Science.gov (United States)

    Juvonen, Jaana; Wang, Yueyan; Espinoza, Guadalupe

    2011-01-01

    The goal of the study was to examine whether bullying experiences are associated with lower academic performance across middle school among urban students.The ethnically diverse sample was drawn from a longitudinal study of 2,300 sixth graders (44% Latino, 26% African American, 10% Asian, 10% White, and 10% mixed) from 11 public middle schools.…

  10. [Quality of sleep and academic performance in high school students].

    Science.gov (United States)

    Bugueño, Maithe; Curihual, Carolina; Olivares, Paulina; Wallace, Josefa; López-AlegrÍa, Fanny; Rivera-López, Gonzalo; Oyanedel, Juan Carlos

    2017-09-01

    Sleeping and studying are the day-to-day activities of a teenager attending school. To determine the quality of sleep and its relationship to the academic performance among students attending morning and afternoon shifts in a public high school. Students of the first and second year of high school answered an interview about socio-demographic background, academic performance, student activities and subjective sleep quality; they were evaluated using the Pittsburgh Sleep Quality Index (PSQI). The interview was answered by 322 first year students aged 15 ± 5 years attending the morning shift and 364 second year students, aged 16 ± 0.5 years, attending the afternoon shift. The components: sleep latency, habitual sleep efficiency, sleep disturbance, drug use and daytime dysfunction were similar and classified as good in both school shifts. The components subjective sleep quality and duration of sleep had higher scores among students of the morning shift. The mean grades during the first semester of the students attending morning and afternoon shifts were 5.9 and 5.8, respectively (of a scale from 1 to 7). Among students of both shifts, the PSQI scale was associated inversely and significantly with academic performance. A bad sleep quality influences academic performance in these students.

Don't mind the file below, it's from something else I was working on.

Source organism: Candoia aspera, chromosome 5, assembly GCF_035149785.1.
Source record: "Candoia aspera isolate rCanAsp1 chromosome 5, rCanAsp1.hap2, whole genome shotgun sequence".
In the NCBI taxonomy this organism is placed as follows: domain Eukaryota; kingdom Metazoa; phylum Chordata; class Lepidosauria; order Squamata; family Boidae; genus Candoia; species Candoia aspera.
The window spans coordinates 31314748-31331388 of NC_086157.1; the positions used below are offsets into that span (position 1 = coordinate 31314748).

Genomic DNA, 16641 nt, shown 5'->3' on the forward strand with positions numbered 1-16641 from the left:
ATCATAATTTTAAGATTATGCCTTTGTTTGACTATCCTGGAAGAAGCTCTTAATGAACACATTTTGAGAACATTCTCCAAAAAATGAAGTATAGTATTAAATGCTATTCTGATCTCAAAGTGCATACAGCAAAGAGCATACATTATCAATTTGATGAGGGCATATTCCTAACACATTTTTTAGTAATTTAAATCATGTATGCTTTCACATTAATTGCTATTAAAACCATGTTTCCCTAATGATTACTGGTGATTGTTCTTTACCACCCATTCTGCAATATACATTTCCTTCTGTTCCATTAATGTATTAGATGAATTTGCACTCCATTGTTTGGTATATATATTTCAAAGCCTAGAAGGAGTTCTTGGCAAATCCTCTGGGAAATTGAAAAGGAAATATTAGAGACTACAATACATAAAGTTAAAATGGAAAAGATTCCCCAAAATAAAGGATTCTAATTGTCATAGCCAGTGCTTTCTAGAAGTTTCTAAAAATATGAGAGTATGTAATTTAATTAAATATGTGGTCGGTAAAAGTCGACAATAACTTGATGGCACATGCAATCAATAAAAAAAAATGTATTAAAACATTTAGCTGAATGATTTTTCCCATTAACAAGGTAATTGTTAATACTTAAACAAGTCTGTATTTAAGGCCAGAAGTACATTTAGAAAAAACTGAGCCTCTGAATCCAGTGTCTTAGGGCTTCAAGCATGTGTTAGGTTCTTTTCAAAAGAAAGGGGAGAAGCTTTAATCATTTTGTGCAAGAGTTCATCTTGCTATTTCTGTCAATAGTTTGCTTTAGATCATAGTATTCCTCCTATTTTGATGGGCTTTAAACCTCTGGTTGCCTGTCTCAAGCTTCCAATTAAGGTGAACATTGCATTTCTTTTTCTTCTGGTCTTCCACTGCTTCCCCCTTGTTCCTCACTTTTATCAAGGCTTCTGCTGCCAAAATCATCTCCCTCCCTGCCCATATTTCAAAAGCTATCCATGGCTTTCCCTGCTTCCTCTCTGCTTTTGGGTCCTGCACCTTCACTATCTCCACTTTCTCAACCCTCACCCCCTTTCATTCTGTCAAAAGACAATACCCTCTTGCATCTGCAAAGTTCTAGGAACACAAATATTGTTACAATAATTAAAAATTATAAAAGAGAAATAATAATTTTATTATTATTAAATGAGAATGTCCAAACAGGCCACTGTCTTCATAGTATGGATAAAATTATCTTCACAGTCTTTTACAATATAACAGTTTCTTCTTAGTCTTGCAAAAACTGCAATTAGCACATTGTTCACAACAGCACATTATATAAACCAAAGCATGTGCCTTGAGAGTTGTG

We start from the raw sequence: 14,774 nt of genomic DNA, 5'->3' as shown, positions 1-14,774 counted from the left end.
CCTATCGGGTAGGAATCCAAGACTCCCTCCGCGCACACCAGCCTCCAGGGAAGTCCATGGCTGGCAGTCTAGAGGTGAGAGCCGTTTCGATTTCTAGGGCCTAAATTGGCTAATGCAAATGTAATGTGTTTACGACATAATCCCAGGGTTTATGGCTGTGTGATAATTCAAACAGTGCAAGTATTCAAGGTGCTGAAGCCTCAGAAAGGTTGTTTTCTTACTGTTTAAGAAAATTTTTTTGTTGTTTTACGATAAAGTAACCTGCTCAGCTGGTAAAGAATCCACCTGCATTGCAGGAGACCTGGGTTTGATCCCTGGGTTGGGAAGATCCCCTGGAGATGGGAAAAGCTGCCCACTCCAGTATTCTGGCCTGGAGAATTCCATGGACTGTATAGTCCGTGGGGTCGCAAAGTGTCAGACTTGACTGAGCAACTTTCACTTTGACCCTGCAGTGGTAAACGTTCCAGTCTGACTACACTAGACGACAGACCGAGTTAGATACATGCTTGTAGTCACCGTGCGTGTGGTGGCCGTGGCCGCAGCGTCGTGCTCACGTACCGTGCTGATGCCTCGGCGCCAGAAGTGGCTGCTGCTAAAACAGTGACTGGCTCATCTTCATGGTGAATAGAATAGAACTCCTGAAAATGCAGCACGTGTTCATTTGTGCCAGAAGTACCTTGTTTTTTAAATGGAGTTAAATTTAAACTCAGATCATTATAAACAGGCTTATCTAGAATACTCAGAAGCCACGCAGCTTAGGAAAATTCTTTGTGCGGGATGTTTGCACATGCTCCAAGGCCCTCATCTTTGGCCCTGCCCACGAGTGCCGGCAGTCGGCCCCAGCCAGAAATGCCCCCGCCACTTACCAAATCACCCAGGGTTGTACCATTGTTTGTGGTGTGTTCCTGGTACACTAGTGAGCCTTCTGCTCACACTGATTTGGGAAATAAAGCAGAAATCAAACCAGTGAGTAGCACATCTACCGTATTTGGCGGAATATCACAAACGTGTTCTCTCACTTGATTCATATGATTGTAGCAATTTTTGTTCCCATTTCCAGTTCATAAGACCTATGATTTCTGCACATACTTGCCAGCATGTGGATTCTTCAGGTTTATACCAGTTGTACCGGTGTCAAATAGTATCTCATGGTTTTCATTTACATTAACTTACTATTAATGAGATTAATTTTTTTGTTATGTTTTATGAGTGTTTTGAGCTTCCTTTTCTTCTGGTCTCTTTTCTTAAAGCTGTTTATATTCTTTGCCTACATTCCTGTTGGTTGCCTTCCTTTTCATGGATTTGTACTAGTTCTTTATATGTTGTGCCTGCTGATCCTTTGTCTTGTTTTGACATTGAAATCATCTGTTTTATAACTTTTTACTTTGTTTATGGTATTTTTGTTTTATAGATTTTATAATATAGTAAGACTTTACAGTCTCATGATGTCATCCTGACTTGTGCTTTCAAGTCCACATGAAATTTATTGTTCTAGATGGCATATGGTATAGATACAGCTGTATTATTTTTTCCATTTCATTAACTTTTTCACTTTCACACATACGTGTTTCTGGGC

11. the negative effect of child labour on academic performance of ...

    African Journals Online (AJOL)

    PROF EKWUEME

    affect or influence the academic performance of secondary school students. Information on the incidence will sensitize the family/guardians and relevant policy-makers to the magnitude of child labour as an aspect of child abuse and neglect in the area of study. Furthermore, the study would review the pattern of relationship ...

  12. Undergraduate Student Happiness and Academic Performance: A Correlation Study

    Science.gov (United States)

    Langevin, Elizabeth L.

    2013-01-01

    The purpose of this study was to examine the relationship between undergraduate student happiness and academic performance (GPA), controlling for age, gender, and race/ethnicity for third and fourth year business students at University of Phoenix, Little Rock Campus. The eight-item Oxford Happiness Questionnaire (OHQ) was used to measure the…